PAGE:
Additionally, if you live in a flood zone, or if you are concerned about storm surge, the day before impact take your #1 car to the nearest airport or hotel with a parking garage and park in the upper levels.  Take an uber back home if you don’t have a friend or partner to help you.  This way you know you will have one workable vehicle, just in case.

♦ Another lesson from Ian, if you drive an electric vehicle and sustain saltwater intrusion (of any level) your car is not safe.  Saltwater makes the vehicle batteries extremely dangerous, and they could spark or catch fire.  Multiple homes survived Hurricane Ian only to have the electric car catch fire in the garage and burn the house to the ground.  Hurricane rain is saltwater rain.  The fire department was begging people to put their ev’s outside and not to plug them in.  Dozens of ev’s also erupted in flames while driving down the streets after the storm.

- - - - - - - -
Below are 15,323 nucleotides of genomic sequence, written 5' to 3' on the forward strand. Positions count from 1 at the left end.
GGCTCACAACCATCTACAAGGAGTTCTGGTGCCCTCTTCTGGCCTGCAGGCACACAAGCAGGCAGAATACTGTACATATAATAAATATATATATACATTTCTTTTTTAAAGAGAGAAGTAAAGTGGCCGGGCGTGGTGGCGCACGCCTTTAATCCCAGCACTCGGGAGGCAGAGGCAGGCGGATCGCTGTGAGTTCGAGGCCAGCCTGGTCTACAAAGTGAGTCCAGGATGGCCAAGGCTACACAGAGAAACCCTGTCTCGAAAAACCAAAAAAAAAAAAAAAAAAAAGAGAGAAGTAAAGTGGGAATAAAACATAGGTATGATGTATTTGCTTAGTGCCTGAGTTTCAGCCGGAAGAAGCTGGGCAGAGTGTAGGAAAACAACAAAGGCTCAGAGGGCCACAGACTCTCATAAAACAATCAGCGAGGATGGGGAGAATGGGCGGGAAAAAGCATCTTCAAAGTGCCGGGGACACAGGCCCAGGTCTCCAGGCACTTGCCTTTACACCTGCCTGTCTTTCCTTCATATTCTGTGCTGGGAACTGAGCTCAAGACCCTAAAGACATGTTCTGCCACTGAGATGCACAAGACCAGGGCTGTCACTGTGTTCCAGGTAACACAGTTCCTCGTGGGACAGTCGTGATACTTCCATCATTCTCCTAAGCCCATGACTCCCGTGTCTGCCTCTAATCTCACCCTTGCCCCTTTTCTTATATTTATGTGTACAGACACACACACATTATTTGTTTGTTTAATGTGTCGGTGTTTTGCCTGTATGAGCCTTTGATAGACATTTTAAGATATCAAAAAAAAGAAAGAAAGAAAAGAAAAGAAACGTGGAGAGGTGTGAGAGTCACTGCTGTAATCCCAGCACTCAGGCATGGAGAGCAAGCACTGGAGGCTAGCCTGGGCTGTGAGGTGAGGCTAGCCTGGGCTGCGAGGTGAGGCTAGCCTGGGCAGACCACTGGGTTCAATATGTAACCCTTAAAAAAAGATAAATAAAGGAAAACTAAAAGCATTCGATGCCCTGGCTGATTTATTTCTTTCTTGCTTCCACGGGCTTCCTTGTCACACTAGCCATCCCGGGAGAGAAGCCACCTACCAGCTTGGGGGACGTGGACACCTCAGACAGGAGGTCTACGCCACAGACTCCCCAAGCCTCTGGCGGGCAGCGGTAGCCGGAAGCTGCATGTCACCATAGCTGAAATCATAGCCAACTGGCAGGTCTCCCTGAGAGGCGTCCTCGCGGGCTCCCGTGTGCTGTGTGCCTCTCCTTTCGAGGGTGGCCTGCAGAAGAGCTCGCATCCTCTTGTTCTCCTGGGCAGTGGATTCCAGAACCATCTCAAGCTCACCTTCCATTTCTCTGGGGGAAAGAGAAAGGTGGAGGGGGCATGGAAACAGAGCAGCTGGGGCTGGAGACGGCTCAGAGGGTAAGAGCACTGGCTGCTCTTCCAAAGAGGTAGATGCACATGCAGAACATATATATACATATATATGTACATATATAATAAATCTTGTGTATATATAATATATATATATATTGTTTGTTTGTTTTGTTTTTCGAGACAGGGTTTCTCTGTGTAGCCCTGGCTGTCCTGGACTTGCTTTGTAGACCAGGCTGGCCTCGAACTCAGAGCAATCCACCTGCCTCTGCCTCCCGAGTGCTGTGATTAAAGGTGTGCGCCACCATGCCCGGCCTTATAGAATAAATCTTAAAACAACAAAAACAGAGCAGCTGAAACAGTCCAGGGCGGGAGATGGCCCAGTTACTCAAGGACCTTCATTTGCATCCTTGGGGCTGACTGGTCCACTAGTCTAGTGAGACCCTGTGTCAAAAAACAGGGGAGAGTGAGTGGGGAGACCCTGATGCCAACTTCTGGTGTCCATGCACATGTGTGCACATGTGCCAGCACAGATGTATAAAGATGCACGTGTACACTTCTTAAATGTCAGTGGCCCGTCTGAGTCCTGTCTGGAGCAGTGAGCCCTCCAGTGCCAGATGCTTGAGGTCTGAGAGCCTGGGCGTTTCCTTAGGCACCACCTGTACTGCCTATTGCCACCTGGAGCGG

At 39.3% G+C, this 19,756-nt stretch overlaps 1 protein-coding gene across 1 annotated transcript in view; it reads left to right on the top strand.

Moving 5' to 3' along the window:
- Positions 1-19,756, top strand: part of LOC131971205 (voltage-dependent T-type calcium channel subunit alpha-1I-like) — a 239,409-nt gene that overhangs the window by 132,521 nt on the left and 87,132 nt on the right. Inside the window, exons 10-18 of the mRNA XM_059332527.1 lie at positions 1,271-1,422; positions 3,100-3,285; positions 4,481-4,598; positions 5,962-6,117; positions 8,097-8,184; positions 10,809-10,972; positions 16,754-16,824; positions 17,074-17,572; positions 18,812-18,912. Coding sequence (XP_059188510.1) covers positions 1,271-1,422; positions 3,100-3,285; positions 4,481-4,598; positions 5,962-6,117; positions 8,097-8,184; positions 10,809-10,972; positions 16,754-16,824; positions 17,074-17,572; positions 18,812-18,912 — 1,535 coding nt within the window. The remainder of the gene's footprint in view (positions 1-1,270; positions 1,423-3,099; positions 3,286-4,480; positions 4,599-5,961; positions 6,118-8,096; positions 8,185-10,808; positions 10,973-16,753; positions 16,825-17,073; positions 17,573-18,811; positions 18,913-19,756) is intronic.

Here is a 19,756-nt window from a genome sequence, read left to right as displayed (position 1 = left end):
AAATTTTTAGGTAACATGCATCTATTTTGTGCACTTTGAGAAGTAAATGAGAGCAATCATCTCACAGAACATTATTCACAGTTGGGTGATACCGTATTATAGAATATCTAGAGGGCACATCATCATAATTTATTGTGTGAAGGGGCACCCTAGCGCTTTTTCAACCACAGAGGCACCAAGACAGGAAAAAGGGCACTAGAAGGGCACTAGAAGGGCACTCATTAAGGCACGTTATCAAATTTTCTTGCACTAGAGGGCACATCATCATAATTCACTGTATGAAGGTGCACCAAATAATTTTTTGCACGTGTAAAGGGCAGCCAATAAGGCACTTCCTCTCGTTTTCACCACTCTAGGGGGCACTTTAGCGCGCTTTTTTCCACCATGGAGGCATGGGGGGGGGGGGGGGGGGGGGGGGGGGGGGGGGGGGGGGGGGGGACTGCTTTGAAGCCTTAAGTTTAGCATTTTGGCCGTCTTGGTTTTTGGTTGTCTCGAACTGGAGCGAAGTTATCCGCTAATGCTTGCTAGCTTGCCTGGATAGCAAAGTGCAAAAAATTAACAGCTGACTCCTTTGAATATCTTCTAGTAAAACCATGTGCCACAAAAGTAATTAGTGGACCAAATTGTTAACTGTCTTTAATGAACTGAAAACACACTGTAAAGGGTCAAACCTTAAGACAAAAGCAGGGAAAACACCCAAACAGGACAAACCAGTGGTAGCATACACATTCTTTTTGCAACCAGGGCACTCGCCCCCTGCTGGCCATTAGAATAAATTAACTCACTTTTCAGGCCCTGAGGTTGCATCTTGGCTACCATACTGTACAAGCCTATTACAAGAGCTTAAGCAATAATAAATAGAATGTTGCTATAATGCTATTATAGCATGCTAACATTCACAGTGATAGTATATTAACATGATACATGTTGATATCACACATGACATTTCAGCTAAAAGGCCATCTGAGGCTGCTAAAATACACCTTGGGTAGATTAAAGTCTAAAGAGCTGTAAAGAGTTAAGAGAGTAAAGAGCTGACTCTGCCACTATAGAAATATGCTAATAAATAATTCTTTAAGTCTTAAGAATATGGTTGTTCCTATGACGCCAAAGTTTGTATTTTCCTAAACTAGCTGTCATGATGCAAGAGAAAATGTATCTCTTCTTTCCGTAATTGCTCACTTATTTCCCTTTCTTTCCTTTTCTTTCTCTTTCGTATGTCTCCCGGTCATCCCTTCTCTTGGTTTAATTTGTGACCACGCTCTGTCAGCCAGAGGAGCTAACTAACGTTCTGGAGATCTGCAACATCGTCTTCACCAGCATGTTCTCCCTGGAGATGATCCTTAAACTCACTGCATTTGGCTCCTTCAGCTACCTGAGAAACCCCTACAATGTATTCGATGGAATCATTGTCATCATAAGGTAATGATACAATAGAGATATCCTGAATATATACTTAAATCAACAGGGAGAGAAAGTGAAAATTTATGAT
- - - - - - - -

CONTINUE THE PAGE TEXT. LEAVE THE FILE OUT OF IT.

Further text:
Back to the video above…

♦ Notice at 24:30 of the video this professional structural engineer is standing and physically supporting his glass patio doors, with his wife, trying to keep them from breaking in due to wind and pressure changes.  DO NOT DO THIS !   That is beyond dangerous.  Any small item of debris (even a small twig or branch) could hit that window and shatter it, turning flying glass into instant flying blades.

Put 3/4-inch plywood or steel bolted hurricane shutters over all your windows and doors.  Period.  This is not an option.  My steel bolted hurricane shutters were hit with debris so hard – whatever it was physically dented the steel.  Every window and door need to be covered and protected, especially glass patio doors (even if tempered). Do not think you can stand there and protect glass doors.  It’s beyond dangerous.